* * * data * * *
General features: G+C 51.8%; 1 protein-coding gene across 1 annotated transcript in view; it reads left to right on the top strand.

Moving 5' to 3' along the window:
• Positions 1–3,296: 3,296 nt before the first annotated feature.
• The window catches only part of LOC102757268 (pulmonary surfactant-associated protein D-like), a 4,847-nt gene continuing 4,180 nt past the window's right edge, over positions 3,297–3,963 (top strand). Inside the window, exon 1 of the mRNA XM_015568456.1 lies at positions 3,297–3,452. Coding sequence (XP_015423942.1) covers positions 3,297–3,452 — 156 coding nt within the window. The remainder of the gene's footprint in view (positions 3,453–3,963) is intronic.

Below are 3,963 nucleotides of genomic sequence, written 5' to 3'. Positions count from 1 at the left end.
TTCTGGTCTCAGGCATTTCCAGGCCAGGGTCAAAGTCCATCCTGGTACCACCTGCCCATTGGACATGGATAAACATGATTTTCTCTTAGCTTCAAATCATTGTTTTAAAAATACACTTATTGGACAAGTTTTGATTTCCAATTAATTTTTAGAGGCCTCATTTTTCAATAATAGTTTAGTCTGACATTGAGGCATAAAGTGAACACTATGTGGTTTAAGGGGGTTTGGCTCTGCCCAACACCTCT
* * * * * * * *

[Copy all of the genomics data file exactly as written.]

General features: G+C 51.8%; 1 protein-coding gene across 1 annotated transcript in view; it reads left to right on the top strand.

Moving 5' to 3' along the window:
• Positions 1–3,296: 3,296 nt before the first annotated feature.
• The window catches only part of LOC102757268 (pulmonary surfactant-associated protein D-like), a 4,847-nt gene continuing 4,180 nt past the window's right edge, over positions 3,297–3,963 (top strand). Inside the window, exon 1 of the mRNA XM_015568456.1 lies at positions 3,297–3,452. Coding sequence (XP_015423942.1) covers positions 3,297–3,452 — 156 coding nt within the window. The remainder of the gene's footprint in view (positions 3,453–3,963) is intronic.

Below are 3,963 nucleotides of genomic sequence, written 5' to 3'. Positions count from 1 at the left end.
TTCTGGTCTCAGGCATTTCCAGGCCAGGGTCAAAGTCCATCCTGGTACCACCTGCCCATTGGACATGGATAAACATGATTTTCTCTTAGCTTCAAATCATTGTTTTAAAAATACACTTATTGGACAAGTTTTGATTTCCAATTAATTTTTAGAGGCCTCATTTTTCAATAATAGTTTAGTCTGACATTGAGGCATAAAGTGAACACTATGTGGTTTAAGGGGGTTTGGCTCTGCCCAACACCTCT